Editor's Note: All Tennessee hunting regulations are established by the Tennessee Wildlife Resources Commission... the governing body over the Tennessee Wildlife Resources Agency. However, Hamilton County Judge Bob Moon, and avid hunter, says he has heard many questions and concerns surrounding new seasons and procedures established for Tennessee's Fall Turkey Hunts.
There has been much confusion about the 2010 Fall Turkey Hunt regulations since this year the TWRA has eliminated quota or “draw” hunts in most Tennessee counties. TWRA Statewide Turkey Biologist Gray Anderson admits, "It is confusing."
Hamilton County General Sessions Court Judge Bob Moon says he has been asked by several turkey hunting enthusiasts and clubs to clarify the laws as to the dates, means and numbers of turkeys that can be harvested this season.
A table of counties, including the dates and number of turkeys that can be lawfully harvested is contained in the 2010 Tennessee Hunting and Fishing Regulations published by the TWRA and provided free to the public. There is no longer the requirement for a hunter to apply and be drawn for these specific fall turkey hunts.
Judge Moon said, “Marion County is my specific area for fall turkey hunting. Under the new rules, one turkey, either sex can be harvested during the “Archery-only" season in Marion County (Sept. 25 - Oct. 29). This is a bonus bird that must be checked out like any other big game species.
"During the Fall Turkey Season in Marion County, hunters can use shotguns or archery equipment. One turkey of either sex may also be harvested from December 6-10 and another from December 11-17, but only one turkey can be harvested in each of the two time slots."
Anderson said, "You can go hunting Oct. 4 in Marion County and kill a turkey with your bow."
You are done shooting turkeys (legally) for that season. That is a statewide limit so you cannot go to another county and harvest another turkey during the archery-only deer season.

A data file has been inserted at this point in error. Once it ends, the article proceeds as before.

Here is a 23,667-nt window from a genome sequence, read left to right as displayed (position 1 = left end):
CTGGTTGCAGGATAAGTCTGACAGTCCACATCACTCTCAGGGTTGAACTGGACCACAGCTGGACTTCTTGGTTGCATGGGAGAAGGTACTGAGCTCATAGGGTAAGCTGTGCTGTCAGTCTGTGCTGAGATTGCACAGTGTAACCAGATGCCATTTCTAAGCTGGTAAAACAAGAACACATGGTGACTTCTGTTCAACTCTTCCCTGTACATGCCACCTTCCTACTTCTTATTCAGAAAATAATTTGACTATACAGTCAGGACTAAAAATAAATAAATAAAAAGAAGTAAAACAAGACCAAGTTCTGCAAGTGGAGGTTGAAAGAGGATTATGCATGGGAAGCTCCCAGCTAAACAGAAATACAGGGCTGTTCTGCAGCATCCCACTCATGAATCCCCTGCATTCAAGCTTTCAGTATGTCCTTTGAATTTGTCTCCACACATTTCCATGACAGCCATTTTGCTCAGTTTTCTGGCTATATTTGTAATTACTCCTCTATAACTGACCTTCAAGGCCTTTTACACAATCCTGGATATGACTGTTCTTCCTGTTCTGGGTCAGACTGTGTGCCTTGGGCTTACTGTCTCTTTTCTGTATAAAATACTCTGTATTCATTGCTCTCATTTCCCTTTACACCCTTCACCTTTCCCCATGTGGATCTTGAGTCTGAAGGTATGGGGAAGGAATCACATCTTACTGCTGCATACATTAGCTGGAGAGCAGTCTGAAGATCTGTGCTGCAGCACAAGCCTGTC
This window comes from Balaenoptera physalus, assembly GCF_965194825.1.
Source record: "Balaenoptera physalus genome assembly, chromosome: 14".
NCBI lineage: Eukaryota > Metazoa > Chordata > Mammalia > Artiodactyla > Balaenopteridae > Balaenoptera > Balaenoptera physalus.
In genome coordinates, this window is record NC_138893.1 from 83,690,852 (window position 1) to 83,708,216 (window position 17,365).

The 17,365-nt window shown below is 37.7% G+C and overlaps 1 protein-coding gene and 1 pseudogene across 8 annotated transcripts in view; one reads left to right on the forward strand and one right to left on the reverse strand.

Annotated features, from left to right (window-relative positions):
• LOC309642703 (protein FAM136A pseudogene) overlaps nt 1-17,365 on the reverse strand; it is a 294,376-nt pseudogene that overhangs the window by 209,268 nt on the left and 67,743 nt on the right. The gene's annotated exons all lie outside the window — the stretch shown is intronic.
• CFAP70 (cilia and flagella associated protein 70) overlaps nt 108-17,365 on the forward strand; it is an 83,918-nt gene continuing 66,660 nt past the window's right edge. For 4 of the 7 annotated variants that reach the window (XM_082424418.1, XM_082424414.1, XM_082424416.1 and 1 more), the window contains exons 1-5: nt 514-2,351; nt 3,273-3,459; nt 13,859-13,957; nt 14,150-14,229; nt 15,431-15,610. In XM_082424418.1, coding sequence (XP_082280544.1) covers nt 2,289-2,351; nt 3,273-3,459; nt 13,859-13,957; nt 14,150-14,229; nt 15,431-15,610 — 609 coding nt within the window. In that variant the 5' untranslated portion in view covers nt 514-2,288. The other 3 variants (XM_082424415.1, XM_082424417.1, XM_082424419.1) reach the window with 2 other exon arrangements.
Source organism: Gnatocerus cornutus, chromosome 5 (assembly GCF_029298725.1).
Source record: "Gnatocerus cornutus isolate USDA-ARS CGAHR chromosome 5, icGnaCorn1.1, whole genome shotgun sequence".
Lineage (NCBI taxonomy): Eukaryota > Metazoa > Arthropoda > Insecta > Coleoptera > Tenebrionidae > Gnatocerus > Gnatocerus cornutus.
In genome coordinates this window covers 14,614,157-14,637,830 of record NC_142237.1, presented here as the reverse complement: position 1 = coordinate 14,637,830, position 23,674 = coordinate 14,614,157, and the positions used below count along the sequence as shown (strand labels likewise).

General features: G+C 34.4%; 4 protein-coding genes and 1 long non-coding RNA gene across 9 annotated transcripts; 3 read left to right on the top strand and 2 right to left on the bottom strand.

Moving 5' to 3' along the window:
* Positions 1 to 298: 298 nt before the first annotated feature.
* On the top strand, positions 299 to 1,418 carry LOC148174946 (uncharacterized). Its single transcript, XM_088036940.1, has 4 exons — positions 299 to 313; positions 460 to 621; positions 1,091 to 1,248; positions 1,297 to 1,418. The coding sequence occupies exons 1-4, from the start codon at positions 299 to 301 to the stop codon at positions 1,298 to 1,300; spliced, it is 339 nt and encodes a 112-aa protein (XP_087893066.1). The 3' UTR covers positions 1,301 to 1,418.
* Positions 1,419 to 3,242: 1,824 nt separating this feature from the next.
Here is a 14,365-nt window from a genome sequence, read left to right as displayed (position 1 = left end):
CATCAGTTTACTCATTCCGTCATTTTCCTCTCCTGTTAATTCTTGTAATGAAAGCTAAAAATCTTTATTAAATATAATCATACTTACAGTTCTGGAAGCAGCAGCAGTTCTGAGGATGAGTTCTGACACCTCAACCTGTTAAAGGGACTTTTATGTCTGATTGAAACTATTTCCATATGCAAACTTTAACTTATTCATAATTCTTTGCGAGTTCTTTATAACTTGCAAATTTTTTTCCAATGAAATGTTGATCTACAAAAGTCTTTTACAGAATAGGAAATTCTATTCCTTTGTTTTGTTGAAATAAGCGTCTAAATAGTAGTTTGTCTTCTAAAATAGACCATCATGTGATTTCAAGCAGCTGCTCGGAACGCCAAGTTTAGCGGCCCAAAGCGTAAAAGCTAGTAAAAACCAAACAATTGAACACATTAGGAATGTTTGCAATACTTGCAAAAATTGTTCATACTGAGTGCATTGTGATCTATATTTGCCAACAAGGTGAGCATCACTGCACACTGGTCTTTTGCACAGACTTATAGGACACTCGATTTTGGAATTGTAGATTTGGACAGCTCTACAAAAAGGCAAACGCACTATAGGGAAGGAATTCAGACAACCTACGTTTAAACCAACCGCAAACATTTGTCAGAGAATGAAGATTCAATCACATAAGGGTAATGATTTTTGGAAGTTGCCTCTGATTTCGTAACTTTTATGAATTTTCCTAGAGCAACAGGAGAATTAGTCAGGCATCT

He says you can however, go back on Dec. 8, with a bow, specifically turkey hunting and kill another turkey. And then he says you can go again Dec. 12 and take yet another turkey (with a bow).
However you can also use a shotgun during those two Dec. hunting periods.
Shotgun (shot size shot no larger than No. 2) or archery equipment are allowed with permitted during these dates only. Therefore, a total of three turkeys can be harvested in Marion County including the bonus bird which can be harvested with archery equipment only during the archery season only.
However, in other more populated counties as many as six turkeys can be harvested. Each specific county where a hunter intends to hunt turkeys should first be determined and the regulations consulted as some counties have different dates and quota numbers.
Judge Moon serves on the Advisory Staff for Precision Shooting Equipment company located in Tucson, Arizona. He harvested two gobblers last year with bow and arrow. He shoots a PSE X Force compound bow and a Parker Tornado crossbow.
Judge Moon said, “The two blade 100 grain Rage broadhead is excellent for both species with bows capable of producing sufficient kinetic energy to implement them. As a general rule, expandable broadheads require more energy for penetration than fixed blades. I have also found that New Archery Product’s three blade spitfire expandable broadheads fly very consistently with field points and avoid the rubber o rings. The spitfire does not open prematurely and is extremely accurate. It has a 1 ½” cutting area with a chisel point and a blade thickness of .035. Obviously, shot placement and accuracy are two of the most important issues in bowhunting.”
Judge Moon added, “If young people spent more time in the woods and on the water and away from malls, video games and televisions, our juvenile delinquency and crime numbers would drop. Very few drug addicts and dangerous criminals are outdoorsmen.”